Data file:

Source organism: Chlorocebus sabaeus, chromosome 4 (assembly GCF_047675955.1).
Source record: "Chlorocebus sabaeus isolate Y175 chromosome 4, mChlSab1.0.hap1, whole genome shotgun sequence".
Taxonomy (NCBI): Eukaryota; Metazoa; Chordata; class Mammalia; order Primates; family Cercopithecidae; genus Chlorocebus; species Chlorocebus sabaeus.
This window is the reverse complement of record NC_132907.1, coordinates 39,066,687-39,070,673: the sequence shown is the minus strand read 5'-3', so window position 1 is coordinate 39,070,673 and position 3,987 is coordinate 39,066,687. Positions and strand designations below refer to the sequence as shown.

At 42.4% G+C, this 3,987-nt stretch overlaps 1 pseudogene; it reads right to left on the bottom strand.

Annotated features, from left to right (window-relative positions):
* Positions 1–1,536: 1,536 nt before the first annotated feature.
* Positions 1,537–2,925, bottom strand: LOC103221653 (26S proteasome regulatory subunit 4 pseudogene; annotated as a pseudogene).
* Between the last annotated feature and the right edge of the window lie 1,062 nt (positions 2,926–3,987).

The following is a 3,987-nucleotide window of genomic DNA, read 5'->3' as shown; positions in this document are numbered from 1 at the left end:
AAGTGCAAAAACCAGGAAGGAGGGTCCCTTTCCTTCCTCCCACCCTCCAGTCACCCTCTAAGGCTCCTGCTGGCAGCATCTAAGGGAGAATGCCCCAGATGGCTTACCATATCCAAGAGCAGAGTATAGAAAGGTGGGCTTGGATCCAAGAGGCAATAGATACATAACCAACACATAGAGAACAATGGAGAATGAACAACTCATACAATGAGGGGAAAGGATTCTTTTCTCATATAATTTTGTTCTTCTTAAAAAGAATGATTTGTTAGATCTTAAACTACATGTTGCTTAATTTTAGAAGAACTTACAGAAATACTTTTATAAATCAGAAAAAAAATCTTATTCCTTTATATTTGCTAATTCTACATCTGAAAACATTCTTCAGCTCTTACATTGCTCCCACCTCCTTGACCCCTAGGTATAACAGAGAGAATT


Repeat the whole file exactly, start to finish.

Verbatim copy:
Source organism: Chlorocebus sabaeus, chromosome 4 (assembly GCF_047675955.1).
Source record: "Chlorocebus sabaeus isolate Y175 chromosome 4, mChlSab1.0.hap1, whole genome shotgun sequence".
Taxonomy (NCBI): Eukaryota; Metazoa; Chordata; class Mammalia; order Primates; family Cercopithecidae; genus Chlorocebus; species Chlorocebus sabaeus.
This window is the reverse complement of record NC_132907.1, coordinates 39,066,687-39,070,673: the sequence shown is the minus strand read 5'-3', so window position 1 is coordinate 39,070,673 and position 3,987 is coordinate 39,066,687. Positions and strand designations below refer to the sequence as shown.

At 42.4% G+C, this 3,987-nt stretch overlaps 1 pseudogene; it reads right to left on the bottom strand.

Annotated features, from left to right (window-relative positions):
* Positions 1–1,536: 1,536 nt before the first annotated feature.
* Positions 1,537–2,925, bottom strand: LOC103221653 (26S proteasome regulatory subunit 4 pseudogene; annotated as a pseudogene).
* Between the last annotated feature and the right edge of the window lie 1,062 nt (positions 2,926–3,987).

The following is a 3,987-nucleotide window of genomic DNA, read 5'->3' as shown; positions in this document are numbered from 1 at the left end:
AAGTGCAAAAACCAGGAAGGAGGGTCCCTTTCCTTCCTCCCACCCTCCAGTCACCCTCTAAGGCTCCTGCTGGCAGCATCTAAGGGAGAATGCCCCAGATGGCTTACCATATCCAAGAGCAGAGTATAGAAAGGTGGGCTTGGATCCAAGAGGCAATAGATACATAACCAACACATAGAGAACAATGGAGAATGAACAACTCATACAATGAGGGGAAAGGATTCTTTTCTCATATAATTTTGTTCTTCTTAAAAAGAATGATTTGTTAGATCTTAAACTACATGTTGCTTAATTTTAGAAGAACTTACAGAAATACTTTTATAAATCAGAAAAAAAATCTTATTCCTTTATATTTGCTAATTCTACATCTGAAAACATTCTTCAGCTCTTACATTGCTCCCACCTCCTTGACCCCTAGGTATAACAGAGAGAATT